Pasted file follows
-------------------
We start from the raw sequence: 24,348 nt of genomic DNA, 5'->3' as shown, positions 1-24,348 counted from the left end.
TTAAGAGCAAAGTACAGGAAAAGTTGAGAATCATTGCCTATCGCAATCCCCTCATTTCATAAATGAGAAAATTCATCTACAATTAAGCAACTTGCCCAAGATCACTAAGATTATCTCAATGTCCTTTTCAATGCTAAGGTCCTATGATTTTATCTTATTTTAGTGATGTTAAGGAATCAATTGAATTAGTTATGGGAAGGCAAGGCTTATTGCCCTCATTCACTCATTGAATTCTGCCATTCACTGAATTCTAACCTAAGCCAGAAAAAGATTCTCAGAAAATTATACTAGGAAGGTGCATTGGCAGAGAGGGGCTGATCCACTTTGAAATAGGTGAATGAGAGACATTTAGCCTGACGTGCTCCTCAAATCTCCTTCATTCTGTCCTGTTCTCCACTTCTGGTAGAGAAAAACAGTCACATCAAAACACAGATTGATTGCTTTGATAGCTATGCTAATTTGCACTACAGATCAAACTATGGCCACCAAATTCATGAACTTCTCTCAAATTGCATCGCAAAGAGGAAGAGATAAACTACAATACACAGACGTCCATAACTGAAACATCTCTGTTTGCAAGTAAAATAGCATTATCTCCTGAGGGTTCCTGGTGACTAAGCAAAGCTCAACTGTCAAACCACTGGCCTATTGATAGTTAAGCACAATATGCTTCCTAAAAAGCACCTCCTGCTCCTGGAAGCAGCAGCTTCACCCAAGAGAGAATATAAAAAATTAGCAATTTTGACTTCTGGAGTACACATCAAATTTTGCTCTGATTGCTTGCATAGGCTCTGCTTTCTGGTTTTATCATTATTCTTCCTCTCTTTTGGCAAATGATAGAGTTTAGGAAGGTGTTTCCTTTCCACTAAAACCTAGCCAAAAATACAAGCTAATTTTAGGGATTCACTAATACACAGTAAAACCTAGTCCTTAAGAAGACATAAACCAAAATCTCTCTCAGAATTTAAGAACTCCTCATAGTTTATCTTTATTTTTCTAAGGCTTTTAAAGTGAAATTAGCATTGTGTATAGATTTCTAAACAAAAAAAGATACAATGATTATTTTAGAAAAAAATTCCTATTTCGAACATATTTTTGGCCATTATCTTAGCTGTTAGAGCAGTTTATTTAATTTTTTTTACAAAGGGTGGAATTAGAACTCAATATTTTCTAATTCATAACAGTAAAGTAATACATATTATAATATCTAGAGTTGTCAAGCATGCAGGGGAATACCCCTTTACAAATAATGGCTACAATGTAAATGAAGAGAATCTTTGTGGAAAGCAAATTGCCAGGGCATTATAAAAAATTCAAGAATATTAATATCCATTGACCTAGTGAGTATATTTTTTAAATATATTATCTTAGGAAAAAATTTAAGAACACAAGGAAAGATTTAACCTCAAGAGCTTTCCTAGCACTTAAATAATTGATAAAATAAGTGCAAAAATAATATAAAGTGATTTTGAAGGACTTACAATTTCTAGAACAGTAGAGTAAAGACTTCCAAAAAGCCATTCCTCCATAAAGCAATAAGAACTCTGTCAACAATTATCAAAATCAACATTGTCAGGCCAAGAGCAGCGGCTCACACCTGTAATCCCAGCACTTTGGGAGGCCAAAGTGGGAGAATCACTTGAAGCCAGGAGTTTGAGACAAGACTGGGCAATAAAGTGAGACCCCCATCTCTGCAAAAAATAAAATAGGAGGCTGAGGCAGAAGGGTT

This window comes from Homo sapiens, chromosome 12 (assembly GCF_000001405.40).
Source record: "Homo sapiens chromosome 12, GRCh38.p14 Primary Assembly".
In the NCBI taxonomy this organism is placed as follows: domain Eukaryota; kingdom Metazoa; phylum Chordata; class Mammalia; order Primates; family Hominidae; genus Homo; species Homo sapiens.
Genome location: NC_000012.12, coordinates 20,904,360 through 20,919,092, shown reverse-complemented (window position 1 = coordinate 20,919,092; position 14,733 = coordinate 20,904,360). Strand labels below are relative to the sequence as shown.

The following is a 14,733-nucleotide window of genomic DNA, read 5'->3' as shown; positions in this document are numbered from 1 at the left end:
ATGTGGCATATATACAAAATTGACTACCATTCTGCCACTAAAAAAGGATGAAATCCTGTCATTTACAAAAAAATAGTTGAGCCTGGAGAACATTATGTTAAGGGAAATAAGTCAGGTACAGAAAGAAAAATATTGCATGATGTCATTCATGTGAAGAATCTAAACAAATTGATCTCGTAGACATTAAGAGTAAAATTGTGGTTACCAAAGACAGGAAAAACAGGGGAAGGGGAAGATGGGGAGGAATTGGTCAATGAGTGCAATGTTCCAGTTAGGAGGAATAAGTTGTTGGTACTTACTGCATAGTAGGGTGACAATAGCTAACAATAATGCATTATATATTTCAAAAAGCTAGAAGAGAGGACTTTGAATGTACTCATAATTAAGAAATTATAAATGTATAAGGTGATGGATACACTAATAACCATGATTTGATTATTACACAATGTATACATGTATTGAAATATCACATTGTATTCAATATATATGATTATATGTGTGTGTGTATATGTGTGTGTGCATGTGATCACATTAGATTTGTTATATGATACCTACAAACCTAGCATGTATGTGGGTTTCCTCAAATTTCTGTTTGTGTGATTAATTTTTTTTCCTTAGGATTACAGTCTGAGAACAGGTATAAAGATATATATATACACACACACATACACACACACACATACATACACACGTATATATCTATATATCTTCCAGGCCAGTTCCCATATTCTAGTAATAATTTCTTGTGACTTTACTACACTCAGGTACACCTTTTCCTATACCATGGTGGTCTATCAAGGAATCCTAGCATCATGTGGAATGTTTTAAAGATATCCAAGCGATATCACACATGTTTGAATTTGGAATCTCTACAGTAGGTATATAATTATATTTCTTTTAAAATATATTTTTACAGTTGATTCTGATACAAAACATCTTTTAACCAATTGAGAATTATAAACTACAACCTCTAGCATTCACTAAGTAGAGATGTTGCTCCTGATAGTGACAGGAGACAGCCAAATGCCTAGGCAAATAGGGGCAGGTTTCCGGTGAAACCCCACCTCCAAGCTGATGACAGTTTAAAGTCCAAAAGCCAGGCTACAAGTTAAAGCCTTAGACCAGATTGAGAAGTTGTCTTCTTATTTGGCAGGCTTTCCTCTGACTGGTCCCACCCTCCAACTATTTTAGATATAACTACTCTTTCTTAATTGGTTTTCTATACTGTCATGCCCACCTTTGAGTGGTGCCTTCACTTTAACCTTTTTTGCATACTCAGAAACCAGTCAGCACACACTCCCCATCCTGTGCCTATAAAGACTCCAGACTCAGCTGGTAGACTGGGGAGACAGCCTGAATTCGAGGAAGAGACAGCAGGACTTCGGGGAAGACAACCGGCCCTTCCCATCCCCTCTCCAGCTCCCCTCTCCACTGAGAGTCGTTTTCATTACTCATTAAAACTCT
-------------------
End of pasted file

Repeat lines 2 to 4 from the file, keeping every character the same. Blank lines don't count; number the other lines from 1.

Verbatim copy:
TTAAGAGCAAAGTACAGGAAAAGTTGAGAATCATTGCCTATCGCAATCCCCTCATTTCATAAATGAGAAAATTCATCTACAATTAAGCAACTTGCCCAAGATCACTAAGATTATCTCAATGTCCTTTTCAATGCTAAGGTCCTATGATTTTATCTTATTTTAGTGATGTTAAGGAATCAATTGAATTAGTTATGGGAAGGCAAGGCTTATTGCCCTCATTCACTCATTGAATTCTGCCATTCACTGAATTCTAACCTAAGCCAGAAAAAGATTCTCAGAAAATTATACTAGGAAGGTGCATTGGCAGAGAGGGGCTGATCCACTTTGAAATAGGTGAATGAGAGACATTTAGCCTGACGTGCTCCTCAAATCTCCTTCATTCTGTCCTGTTCTCCACTTCTGGTAGAGAAAAACAGTCACATCAAAACACAGATTGATTGCTTTGATAGCTATGCTAATTTGCACTACAGATCAAACTATGGCCACCAAATTCATGAACTTCTCTCAAATTGCATCGCAAAGAGGAAGAGATAAACTACAATACACAGACGTCCATAACTGAAACATCTCTGTTTGCAAGTAAAATAGCATTATCTCCTGAGGGTTCCTGGTGACTAAGCAAAGCTCAACTGTCAAACCACTGGCCTATTGATAGTTAAGCACAATATGCTTCCTAAAAAGCACCTCCTGCTCCTGGAAGCAGCAGCTTCACCCAAGAGAGAATATAAAAAATTAGCAATTTTGACTTCTGGAGTACACATCAAATTTTGCTCTGATTGCTTGCATAGGCTCTGCTTTCTGGTTTTATCATTATTCTTCCTCTCTTTTGGCAAATGATAGAGTTTAGGAAGGTGTTTCCTTTCCACTAAAACCTAGCCAAAAATACAAGCTAATTTTAGGGATTCACTAATACACAGTAAAACCTAGTCCTTAAGAAGACATAAACCAAAATCTCTCTCAGAATTTAAGAACTCCTCATAGTTTATCTTTATTTTTCTAAGGCTTTTAAAGTGAAATTAGCATTGTGTATAGATTTCTAAACAAAAAAAGATACAATGATTATTTTAGAAAAAAATTCCTATTTCGAACATATTTTTGGCCATTATCTTAGCTGTTAGAGCAGTTTATTTAATTTTTTTTACAAAGGGTGGAATTAGAACTCAATATTTTCTAATTCATAACAGTAAAGTAATACATATTATAATATCTAGAGTTGTCAAGCATGCAGGGGAATACCCCTTTACAAATAATGGCTACAATGTAAATGAAGAGAATCTTTGTGGAAAGCAAATTGCCAGGGCATTATAAAAAATTCAAGAATATTAATATCCATTGACCTAGTGAGTATATTTTTTAAATATATTATCTTAGGAAAAAATTTAAGAACACAAGGAAAGATTTAACCTCAAGAGCTTTCCTAGCACTTAAATAATTGATAAAATAAGTGCAAAAATAATATAAAGTGATTTTGAAGGACTTACAATTTCTAGAACAGTAGAGTAAAGACTTCCAAAAAGCCATTCCTCCATAAAGCAATAAGAACTCTGTCAACAATTATCAAAATCAACATTGTCAGGCCAAGAGCAGCGGCTCACACCTGTAATCCCAGCACTTTGGGAGGCCAAAGTGGGAGAATCACTTGAAGCCAGGAGTTTGAGACAAGACTGGGCAATAAAGTGAGACCCCCATCTCTGCAAAAAATAAAATAGGAGGCTGAGGCAGAAGGGTT

This window comes from Homo sapiens, chromosome 12 (assembly GCF_000001405.40).
Source record: "Homo sapiens chromosome 12, GRCh38.p14 Primary Assembly".